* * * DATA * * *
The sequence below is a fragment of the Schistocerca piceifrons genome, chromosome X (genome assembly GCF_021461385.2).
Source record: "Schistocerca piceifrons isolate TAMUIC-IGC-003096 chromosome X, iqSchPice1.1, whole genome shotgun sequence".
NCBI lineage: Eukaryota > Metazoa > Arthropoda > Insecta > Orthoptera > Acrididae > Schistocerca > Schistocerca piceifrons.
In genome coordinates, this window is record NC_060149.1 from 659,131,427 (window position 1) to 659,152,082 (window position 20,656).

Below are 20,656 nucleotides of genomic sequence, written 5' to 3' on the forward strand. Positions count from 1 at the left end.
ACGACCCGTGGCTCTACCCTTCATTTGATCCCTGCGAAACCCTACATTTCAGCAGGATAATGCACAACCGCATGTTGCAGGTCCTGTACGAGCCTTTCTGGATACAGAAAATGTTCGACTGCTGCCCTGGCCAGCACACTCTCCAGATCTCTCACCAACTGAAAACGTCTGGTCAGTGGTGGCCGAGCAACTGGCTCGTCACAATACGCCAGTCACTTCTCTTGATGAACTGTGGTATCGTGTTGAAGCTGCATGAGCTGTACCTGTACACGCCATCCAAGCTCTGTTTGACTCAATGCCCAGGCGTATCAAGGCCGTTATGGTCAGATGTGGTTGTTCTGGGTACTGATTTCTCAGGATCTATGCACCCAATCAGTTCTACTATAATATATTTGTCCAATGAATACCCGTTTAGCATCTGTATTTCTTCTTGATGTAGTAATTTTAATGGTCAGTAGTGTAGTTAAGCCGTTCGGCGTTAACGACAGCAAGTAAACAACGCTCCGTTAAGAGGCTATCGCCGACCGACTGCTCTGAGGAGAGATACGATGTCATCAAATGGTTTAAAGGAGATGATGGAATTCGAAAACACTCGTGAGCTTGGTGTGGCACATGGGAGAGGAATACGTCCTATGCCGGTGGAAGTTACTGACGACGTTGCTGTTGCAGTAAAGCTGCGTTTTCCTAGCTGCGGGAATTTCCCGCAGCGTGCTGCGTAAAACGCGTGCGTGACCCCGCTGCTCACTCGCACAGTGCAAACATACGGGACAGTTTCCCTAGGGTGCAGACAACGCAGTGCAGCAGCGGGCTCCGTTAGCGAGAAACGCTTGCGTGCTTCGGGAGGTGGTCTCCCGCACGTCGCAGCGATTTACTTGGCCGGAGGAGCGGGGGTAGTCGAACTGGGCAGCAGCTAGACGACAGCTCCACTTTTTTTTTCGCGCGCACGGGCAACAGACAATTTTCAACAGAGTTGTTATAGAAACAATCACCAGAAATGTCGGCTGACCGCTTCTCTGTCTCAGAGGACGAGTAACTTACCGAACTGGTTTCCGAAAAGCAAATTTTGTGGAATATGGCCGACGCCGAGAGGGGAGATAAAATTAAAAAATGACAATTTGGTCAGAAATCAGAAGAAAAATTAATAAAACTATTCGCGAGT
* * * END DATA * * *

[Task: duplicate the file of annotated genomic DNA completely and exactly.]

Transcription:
The sequence below is a fragment of the Schistocerca piceifrons genome, chromosome X (genome assembly GCF_021461385.2).
Source record: "Schistocerca piceifrons isolate TAMUIC-IGC-003096 chromosome X, iqSchPice1.1, whole genome shotgun sequence".
NCBI lineage: Eukaryota > Metazoa > Arthropoda > Insecta > Orthoptera > Acrididae > Schistocerca > Schistocerca piceifrons.
In genome coordinates, this window is record NC_060149.1 from 659,131,427 (window position 1) to 659,152,082 (window position 20,656).

Below are 20,656 nucleotides of genomic sequence, written 5' to 3' on the forward strand. Positions count from 1 at the left end.
ACGACCCGTGGCTCTACCCTTCATTTGATCCCTGCGAAACCCTACATTTCAGCAGGATAATGCACAACCGCATGTTGCAGGTCCTGTACGAGCCTTTCTGGATACAGAAAATGTTCGACTGCTGCCCTGGCCAGCACACTCTCCAGATCTCTCACCAACTGAAAACGTCTGGTCAGTGGTGGCCGAGCAACTGGCTCGTCACAATACGCCAGTCACTTCTCTTGATGAACTGTGGTATCGTGTTGAAGCTGCATGAGCTGTACCTGTACACGCCATCCAAGCTCTGTTTGACTCAATGCCCAGGCGTATCAAGGCCGTTATGGTCAGATGTGGTTGTTCTGGGTACTGATTTCTCAGGATCTATGCACCCAATCAGTTCTACTATAATATATTTGTCCAATGAATACCCGTTTAGCATCTGTATTTCTTCTTGATGTAGTAATTTTAATGGTCAGTAGTGTAGTTAAGCCGTTCGGCGTTAACGACAGCAAGTAAACAACGCTCCGTTAAGAGGCTATCGCCGACCGACTGCTCTGAGGAGAGATACGATGTCATCAAATGGTTTAAAGGAGATGATGGAATTCGAAAACACTCGTGAGCTTGGTGTGGCACATGGGAGAGGAATACGTCCTATGCCGGTGGAAGTTACTGACGACGTTGCTGTTGCAGTAAAGCTGCGTTTTCCTAGCTGCGGGAATTTCCCGCAGCGTGCTGCGTAAAACGCGTGCGTGACCCCGCTGCTCACTCGCACAGTGCAAACATACGGGACAGTTTCCCTAGGGTGCAGACAACGCAGTGCAGCAGCGGGCTCCGTTAGCGAGAAACGCTTGCGTGCTTCGGGAGGTGGTCTCCCGCACGTCGCAGCGATTTACTTGGCCGGAGGAGCGGGGGTAGTCGAACTGGGCAGCAGCTAGACGACAGCTCCACTTTTTTTTTCGCGCGCACGGGCAACAGACAATTTTCAACAGAGTTGTTATAGAAACAATCACCAGAAATGTCGGCTGACCGCTTCTCTGTCTCAGAGGACGAGTAACTTACCGAACTGGTTTCCGAAAAGCAAATTTTGTGGAATATGGCCGACGCCGAGAGGGGAGATAAAATTAAAAAATGACAATTTGGTCAGAAATCAGAAGAAAAATTAATAAAACTATTCGCGAGT